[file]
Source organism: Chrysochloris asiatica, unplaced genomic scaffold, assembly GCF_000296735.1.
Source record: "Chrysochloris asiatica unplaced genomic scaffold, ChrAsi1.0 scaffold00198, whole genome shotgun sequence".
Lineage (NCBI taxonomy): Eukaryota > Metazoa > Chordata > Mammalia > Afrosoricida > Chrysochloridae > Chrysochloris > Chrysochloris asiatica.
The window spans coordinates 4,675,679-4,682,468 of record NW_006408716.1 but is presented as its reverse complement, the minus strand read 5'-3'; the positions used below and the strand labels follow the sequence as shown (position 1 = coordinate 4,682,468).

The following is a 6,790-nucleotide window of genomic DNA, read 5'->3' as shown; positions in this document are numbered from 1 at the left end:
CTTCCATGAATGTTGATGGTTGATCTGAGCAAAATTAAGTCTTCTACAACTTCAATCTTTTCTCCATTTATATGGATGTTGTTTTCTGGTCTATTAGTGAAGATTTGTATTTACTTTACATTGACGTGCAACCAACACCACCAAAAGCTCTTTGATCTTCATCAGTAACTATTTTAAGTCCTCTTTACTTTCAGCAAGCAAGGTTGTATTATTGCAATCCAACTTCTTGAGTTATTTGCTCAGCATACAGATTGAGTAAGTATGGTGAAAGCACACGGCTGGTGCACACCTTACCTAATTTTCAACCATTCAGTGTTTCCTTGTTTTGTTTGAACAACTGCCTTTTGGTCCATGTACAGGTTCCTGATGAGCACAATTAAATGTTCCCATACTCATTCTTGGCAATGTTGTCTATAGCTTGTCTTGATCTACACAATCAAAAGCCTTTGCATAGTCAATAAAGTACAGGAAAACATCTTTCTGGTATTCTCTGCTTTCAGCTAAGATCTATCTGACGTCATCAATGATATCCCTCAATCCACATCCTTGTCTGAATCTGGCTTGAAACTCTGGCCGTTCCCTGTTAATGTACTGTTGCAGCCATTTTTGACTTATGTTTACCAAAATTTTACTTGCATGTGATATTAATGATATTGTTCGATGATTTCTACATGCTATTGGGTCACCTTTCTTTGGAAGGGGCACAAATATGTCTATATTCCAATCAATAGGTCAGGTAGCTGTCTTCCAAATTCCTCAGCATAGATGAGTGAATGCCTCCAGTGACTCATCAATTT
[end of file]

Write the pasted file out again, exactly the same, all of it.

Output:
Source organism: Chrysochloris asiatica, unplaced genomic scaffold, assembly GCF_000296735.1.
Source record: "Chrysochloris asiatica unplaced genomic scaffold, ChrAsi1.0 scaffold00198, whole genome shotgun sequence".
Lineage (NCBI taxonomy): Eukaryota > Metazoa > Chordata > Mammalia > Afrosoricida > Chrysochloridae > Chrysochloris > Chrysochloris asiatica.
The window spans coordinates 4,675,679-4,682,468 of record NW_006408716.1 but is presented as its reverse complement, the minus strand read 5'-3'; the positions used below and the strand labels follow the sequence as shown (position 1 = coordinate 4,682,468).

The following is a 6,790-nucleotide window of genomic DNA, read 5'->3' as shown; positions in this document are numbered from 1 at the left end:
CTTCCATGAATGTTGATGGTTGATCTGAGCAAAATTAAGTCTTCTACAACTTCAATCTTTTCTCCATTTATATGGATGTTGTTTTCTGGTCTATTAGTGAAGATTTGTATTTACTTTACATTGACGTGCAACCAACACCACCAAAAGCTCTTTGATCTTCATCAGTAACTATTTTAAGTCCTCTTTACTTTCAGCAAGCAAGGTTGTATTATTGCAATCCAACTTCTTGAGTTATTTGCTCAGCATACAGATTGAGTAAGTATGGTGAAAGCACACGGCTGGTGCACACCTTACCTAATTTTCAACCATTCAGTGTTTCCTTGTTTTGTTTGAACAACTGCCTTTTGGTCCATGTACAGGTTCCTGATGAGCACAATTAAATGTTCCCATACTCATTCTTGGCAATGTTGTCTATAGCTTGTCTTGATCTACACAATCAAAAGCCTTTGCATAGTCAATAAAGTACAGGAAAACATCTTTCTGGTATTCTCTGCTTTCAGCTAAGATCTATCTGACGTCATCAATGATATCCCTCAATCCACATCCTTGTCTGAATCTGGCTTGAAACTCTGGCCGTTCCCTGTTAATGTACTGTTGCAGCCATTTTTGACTTATGTTTACCAAAATTTTACTTGCATGTGATATTAATGATATTGTTCGATGATTTCTACATGCTATTGGGTCACCTTTCTTTGGAAGGGGCACAAATATGTCTATATTCCAATCAATAGGTCAGGTAGCTGTCTTCCAAATTCCTCAGCATAGATGAGTGAATGCCTCCAGTGACTCATCAATTT